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Property developer Wing Tai does not intend to slash prices of its high-end properties despite poor sales and the rules requiring them to sell off units by a designated period. This is because they liken such properties to high-end retail luxury products. Such products do not go on fire sales as they are not sold for utility but for their luxury high end brand and image they carry, as explained by Chairman Cheng Wai Keung during a results briefing yesterday.

The decision not to slash prices will apply to current Wing Tai projects like the luxury condominium, Le Nouvel Ardmore and the upcoming 156-unit Nouvel 18 at Anderson Road. All units at Le Nouvel Ardmore must be sold by April 2016 under the Qualifying Certificate rules. Nouvel 18 at Anderson Road is a joint venture between Wing Tai and Citi Developments. This project must obtain its temporary Occupation Permit by December 17 2014 and all units need to be sold by late 2016.

Wing Tai may way its strategy closer to the end of the designated period of sales for these projects.

The remarks come amid a pe­riod of slumping sales and buy­er caution, as seen by Wing Tai's numbers yesterday. Net profit for the fourth quarter to June 30 declined 48 per cent year-on-year to $143 million, with revenue dropping 42 per cent to $180 million over the same period. Net profit for the 12 months plummeted by 52 per cent to $254 million, on the back of a 40 per cent drop in revenue to $803 million. Development property, its core business, recorded the big­gest slide in revenue, down 49 per cent to $546 million.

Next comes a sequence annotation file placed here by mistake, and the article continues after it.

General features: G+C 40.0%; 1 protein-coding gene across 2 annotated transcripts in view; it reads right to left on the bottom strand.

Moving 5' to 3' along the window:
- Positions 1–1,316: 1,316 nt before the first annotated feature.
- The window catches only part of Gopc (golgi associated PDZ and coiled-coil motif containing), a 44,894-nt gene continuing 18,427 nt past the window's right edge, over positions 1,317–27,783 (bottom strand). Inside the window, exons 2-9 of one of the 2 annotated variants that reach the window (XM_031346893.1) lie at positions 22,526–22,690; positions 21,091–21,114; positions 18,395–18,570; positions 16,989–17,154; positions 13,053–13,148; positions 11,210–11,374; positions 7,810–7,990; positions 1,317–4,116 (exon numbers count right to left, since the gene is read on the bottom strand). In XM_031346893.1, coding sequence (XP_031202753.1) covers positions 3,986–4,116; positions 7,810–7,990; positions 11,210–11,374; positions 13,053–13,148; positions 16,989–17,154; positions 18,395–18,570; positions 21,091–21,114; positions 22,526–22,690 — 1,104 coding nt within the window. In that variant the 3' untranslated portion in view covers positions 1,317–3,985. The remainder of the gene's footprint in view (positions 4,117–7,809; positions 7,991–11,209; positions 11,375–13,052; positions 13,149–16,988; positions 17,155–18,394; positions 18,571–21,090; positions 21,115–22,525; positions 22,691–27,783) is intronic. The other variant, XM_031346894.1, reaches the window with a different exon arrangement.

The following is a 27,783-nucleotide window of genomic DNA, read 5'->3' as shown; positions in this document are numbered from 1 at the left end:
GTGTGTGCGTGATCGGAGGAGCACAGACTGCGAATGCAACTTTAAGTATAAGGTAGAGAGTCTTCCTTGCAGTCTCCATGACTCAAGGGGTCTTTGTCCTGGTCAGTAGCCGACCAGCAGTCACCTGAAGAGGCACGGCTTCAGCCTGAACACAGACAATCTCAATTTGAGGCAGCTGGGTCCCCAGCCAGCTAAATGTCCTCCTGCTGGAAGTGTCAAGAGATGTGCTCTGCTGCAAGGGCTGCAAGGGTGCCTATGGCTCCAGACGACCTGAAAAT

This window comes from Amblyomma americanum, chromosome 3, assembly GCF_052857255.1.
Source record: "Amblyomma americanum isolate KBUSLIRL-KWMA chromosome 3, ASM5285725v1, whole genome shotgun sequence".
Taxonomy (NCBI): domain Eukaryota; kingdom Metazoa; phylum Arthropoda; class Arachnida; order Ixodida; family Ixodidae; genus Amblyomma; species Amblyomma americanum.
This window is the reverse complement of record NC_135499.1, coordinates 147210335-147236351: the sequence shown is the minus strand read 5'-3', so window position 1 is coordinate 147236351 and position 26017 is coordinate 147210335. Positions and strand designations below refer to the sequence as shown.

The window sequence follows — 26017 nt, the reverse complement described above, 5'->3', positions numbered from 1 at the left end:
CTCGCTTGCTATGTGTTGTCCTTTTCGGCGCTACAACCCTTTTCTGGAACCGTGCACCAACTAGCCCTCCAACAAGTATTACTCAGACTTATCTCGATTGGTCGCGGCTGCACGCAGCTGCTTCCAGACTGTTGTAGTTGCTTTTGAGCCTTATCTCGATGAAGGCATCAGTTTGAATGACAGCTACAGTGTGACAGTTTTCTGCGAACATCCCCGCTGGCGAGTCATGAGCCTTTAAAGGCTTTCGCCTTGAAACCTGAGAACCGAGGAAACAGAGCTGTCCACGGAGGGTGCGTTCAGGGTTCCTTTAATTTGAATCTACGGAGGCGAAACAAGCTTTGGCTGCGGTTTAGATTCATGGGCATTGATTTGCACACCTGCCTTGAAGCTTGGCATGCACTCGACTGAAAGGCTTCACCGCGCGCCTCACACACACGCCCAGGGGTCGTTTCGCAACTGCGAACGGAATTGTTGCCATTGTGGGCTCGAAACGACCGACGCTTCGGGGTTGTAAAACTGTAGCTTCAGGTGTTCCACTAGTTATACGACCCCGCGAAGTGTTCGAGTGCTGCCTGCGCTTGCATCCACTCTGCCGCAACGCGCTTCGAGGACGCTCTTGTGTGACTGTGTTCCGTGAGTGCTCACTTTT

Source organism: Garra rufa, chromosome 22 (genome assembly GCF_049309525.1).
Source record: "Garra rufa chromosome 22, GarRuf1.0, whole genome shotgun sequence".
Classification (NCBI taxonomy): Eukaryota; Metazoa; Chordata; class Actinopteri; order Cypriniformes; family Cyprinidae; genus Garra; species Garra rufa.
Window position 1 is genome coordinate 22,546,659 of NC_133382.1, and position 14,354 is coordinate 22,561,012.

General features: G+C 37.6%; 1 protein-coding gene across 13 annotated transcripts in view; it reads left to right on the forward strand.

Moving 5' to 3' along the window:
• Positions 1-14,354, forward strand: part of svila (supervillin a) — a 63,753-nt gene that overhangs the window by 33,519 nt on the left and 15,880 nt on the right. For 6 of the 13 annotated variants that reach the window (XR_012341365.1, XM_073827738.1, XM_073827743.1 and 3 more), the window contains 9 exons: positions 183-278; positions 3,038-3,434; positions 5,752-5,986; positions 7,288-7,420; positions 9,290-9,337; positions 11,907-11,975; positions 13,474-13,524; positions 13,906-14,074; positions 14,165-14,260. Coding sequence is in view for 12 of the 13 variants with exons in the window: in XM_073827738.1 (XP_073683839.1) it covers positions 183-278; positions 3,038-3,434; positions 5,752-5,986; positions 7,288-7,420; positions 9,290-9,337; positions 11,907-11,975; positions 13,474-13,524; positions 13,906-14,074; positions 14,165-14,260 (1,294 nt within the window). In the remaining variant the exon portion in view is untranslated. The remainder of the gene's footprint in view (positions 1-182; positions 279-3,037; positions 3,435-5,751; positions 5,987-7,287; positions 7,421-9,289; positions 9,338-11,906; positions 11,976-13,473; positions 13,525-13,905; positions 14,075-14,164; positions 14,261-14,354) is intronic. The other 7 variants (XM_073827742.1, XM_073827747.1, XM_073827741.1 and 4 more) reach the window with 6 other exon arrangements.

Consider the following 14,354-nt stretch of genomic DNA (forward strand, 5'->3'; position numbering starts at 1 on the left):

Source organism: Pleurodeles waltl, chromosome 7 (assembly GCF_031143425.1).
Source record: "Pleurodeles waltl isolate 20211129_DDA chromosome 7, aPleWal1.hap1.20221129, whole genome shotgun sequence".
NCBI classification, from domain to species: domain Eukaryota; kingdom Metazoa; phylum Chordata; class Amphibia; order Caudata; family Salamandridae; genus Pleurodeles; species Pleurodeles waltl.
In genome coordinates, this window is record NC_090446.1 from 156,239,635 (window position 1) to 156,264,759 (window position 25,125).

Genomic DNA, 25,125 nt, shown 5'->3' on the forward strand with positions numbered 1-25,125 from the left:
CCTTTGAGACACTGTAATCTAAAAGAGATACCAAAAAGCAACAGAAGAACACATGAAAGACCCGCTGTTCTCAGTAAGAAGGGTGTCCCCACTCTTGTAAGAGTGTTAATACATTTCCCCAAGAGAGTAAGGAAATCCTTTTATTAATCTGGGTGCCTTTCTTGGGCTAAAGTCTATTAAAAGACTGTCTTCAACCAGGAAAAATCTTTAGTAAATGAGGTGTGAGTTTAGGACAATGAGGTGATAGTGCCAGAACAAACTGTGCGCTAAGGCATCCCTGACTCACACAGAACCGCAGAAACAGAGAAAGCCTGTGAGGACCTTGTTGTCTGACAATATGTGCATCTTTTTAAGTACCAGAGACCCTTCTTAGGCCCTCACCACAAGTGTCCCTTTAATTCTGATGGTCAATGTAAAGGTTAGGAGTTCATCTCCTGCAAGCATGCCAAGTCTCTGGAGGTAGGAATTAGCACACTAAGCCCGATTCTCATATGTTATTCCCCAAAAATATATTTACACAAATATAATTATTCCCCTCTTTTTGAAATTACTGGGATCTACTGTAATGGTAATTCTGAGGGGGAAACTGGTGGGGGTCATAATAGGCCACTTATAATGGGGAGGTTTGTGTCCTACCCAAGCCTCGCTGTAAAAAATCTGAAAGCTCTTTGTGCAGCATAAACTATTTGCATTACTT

Chief financial officer Ng Kim Huat attributed the drop in property development turn­over to lower contributions from Foresque Residences, Hellos Residences and Belle Vue Residences in Singapore, and Verticas Residences in Ma­laysia. This was partly offset by higher contribution from L'Viv.

The disappointing results will hit investors in the form of a lower total dividend of six cents per share, down from 12 cents per share last year.